What factors affect the oxidation of apples?
Grade level(s):Elementary School (K-5), Middle School (6-8), High School (9-12), Grade 5, Grade 6, Grade 7, Grade 8, Grade 9
Subjects(s):Biology/Life Science, Chemistry
Apples and other fruit turn brown once the cut surface is exposed to air due to a reaction with oxygen in the surrounding air, a chemical reaction called oxidation.
(Advanced: Some fruits contain enzymes that facilitate oxidation and coloration of the fruit when exposed to air.)
The browning process can be slowed down or prevented in several ways, including reducing the contact with the surrounding air and using anti-oxidative chemicals such as Vitamin C.
chemical reaction, oxidation, enzyme, inactivation, acid, base, anti-oxidant, hypothesis, variable, control
What you need:
- Apples (or other browning produce)
- Instruments: Plastic knives, petri dishes or small plastic plates, pipettes, Ziploc bags, cellophane wrap, wax, labeling pens, safety goggles, stop-watches, cups, stirring rods, safety goggles,
- "Chemicals": Lemon juice, ascorbic acid solution, citric acid solution, sodium bicarbonate (baking soda) solution (see "getting ready" section of lesson plan)
Students will work in pairs or small group to develop and conduct their experiments.
The whole class will be together for the introduction of the lesson and for the groups' presentation and discussion of the results.
A regular classroom works fine. However flat table surfaces and sinks are very helpful for this lesson.
Introduction and planning of experiments: 30-60 minutes (Depending on students' grade level and previous experience designing experiments)
Conduction experiments: ~60 minutes
Presentation of results & conclusions: ~5-10 minutes per presenting group/pair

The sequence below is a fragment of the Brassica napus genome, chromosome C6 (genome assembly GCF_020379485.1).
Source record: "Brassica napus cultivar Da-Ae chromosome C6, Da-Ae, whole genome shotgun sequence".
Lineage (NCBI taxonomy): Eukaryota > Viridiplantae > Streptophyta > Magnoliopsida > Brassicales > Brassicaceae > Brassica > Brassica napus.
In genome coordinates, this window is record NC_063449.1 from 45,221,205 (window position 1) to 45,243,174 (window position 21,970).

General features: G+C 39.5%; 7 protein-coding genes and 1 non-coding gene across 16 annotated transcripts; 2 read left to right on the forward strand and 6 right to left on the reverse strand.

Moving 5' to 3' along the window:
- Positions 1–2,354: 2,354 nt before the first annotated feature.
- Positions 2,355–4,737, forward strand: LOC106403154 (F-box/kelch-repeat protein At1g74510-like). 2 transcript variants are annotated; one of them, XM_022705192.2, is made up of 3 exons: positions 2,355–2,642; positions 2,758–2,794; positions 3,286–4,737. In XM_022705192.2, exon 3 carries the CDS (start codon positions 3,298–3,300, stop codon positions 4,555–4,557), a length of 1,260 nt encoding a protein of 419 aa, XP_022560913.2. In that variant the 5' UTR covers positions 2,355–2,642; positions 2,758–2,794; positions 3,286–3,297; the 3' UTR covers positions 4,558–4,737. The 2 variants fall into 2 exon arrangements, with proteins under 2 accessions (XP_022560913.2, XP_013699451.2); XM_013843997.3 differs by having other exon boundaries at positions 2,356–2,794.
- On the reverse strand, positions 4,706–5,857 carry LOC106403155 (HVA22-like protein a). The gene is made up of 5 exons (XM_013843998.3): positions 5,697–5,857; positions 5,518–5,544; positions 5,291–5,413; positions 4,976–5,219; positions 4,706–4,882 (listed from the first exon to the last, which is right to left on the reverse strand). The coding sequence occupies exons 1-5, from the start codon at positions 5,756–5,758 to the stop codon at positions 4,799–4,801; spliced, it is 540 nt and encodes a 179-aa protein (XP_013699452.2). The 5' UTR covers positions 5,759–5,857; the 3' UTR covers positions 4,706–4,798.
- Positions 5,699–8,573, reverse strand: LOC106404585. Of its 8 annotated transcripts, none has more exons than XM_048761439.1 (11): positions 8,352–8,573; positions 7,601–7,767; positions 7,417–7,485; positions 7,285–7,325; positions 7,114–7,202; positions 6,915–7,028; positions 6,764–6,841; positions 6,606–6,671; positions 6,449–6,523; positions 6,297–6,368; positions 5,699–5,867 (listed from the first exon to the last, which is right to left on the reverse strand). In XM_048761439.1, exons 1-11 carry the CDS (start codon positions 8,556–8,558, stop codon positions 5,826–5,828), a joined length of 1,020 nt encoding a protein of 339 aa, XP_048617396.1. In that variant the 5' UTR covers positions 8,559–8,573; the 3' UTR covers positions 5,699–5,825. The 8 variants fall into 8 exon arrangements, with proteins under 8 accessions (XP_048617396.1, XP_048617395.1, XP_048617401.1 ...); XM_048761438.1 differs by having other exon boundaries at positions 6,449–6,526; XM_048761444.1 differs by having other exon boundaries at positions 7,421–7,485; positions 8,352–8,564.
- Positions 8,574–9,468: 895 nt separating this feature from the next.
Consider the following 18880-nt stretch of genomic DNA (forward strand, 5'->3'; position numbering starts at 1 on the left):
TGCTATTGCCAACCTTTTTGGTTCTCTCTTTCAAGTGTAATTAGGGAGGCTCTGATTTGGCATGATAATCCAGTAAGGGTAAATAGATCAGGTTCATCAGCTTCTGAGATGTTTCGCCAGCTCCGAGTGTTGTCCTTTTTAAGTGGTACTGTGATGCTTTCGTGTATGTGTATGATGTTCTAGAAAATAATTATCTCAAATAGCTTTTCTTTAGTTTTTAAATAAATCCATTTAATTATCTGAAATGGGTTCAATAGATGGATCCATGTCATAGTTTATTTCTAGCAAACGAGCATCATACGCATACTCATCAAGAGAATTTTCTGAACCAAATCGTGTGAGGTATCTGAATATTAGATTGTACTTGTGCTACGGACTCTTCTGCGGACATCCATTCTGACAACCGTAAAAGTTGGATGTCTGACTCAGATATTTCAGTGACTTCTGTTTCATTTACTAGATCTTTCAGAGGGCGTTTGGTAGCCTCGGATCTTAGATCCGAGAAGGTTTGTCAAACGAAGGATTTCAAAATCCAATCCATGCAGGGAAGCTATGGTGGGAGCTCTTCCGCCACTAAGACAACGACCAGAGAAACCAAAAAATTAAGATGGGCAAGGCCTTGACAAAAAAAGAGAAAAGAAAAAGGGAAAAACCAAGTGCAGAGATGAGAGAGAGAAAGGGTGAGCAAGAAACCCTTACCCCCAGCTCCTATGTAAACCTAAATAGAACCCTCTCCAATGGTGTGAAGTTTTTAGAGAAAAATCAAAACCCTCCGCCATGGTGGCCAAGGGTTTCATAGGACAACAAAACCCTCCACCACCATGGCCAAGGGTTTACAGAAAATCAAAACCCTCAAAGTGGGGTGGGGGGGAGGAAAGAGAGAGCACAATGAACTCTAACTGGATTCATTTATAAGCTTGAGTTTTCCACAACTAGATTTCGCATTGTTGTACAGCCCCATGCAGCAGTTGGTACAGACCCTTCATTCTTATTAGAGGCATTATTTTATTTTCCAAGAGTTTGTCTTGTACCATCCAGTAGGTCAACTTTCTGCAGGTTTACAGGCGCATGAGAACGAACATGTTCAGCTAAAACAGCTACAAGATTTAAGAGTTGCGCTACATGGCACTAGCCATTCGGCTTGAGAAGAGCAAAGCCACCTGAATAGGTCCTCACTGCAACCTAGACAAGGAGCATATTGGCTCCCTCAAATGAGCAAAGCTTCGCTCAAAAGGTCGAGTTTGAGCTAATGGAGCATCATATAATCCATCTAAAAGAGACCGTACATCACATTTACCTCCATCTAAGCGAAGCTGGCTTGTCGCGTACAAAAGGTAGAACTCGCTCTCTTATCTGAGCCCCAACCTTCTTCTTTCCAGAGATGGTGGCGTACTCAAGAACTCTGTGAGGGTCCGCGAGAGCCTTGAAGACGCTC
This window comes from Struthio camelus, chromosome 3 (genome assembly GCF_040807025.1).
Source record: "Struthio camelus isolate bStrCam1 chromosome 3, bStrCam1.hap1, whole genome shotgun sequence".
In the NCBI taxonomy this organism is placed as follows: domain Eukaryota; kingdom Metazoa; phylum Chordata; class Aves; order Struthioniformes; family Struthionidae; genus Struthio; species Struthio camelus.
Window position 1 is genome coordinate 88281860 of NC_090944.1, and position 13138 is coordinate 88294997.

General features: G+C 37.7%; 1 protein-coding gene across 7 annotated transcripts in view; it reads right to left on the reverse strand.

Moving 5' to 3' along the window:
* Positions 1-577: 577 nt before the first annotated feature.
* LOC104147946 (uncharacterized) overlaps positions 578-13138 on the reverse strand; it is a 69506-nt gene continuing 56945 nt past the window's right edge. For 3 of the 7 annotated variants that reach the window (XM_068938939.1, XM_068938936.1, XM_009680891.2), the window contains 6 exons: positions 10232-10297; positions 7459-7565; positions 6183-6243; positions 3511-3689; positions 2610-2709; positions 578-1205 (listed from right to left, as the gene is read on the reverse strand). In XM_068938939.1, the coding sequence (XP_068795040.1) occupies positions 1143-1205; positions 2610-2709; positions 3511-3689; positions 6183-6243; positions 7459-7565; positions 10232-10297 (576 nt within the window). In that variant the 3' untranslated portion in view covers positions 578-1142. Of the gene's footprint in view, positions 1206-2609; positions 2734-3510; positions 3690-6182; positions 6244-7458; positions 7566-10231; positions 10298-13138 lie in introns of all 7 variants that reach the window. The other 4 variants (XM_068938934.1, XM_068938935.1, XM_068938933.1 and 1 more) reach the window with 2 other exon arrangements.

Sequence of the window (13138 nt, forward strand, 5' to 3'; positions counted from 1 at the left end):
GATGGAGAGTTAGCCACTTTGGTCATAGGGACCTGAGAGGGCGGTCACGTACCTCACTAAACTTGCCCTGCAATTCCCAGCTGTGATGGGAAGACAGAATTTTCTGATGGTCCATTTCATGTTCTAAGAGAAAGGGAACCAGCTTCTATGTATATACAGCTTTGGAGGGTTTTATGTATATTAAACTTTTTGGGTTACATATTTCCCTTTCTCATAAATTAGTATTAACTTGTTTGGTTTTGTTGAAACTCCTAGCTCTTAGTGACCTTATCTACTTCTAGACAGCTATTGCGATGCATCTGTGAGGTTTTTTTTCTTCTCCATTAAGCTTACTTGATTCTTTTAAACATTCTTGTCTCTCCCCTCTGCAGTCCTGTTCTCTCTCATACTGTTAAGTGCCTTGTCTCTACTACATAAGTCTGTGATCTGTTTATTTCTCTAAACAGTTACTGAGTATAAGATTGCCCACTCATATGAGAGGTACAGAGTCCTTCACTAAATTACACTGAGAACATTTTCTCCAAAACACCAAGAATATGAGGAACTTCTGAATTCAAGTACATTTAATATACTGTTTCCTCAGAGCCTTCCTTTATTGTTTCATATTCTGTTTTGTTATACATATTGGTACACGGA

Wrap-up: 10-20 minutes
Students observe the browning of apples after cut and being exposed to air and brainstorm ideas about why this might be happening.
Students think about ways to slow down or prevent the browning effect and in teams create and conduct a simple experiment to test their ideas.
Students will be able to
- design and conduct a simple experiment to answer a scientific question
- analyze their results and use logic to draw conclusions
- list some ways in which natural oxidation processes can be slowed down or prevented
Why do some fruits and vegetables turn brown after you cut them?
The cells of apples and other produce (e.g., pears, bananas, peaches, potatoes) contain an enzyme (called polyphenol oxidase or tyrosinase) that, when in contact with oxygen, catalyzes one step of the biochemical conversion of plant phenolic compounds to brown pigments known as melanins. You see the browning when the fruit is cut or bruised because these actions damage the cells in the fruit, allowing oxygen in the air to react with the enzyme and other chemicals. This reaction is known as enzymatic browning and occurs at warm temperatures when the pH of the plant material is between 5.0 and 7.0. This reaction is also sped up by the presence of iron (such as an iron or rusted knife) or copper (such as a copper bowl). The reaction can be slowed or prevented by inactivating the enzyme with heat (cooking), reducing the pH on the surface of the fruit (by adding lemon juice or another acids), reducing the reaction rate by storing the fruit in the refrigerator, reducing the amount of available oxygen (by putting cut fruit under water or vacuum packing it), or by adding certain preservative chemicals (like sulfur dioxide).
- Prepare a solution of Ascorbic Acid:
One crushed Vitamin C pill dissolved per cup of water. Depending on the grade level, you can also just provided the ingredients and equipment have the students make their own solution.
- Prepare a 0.1% solution of Citric Acid:
Dissolve 1g of Citric Acid in 1000ml of destilled water.
- Prepare a Sodium Bicarbonate solution
Dissolve one teaspoon (~6g) per 100ml of water for a 6% solution of NaHCO3. Depending on the grade level, you can also just provided the ingredients and equipment have the students make their own solution.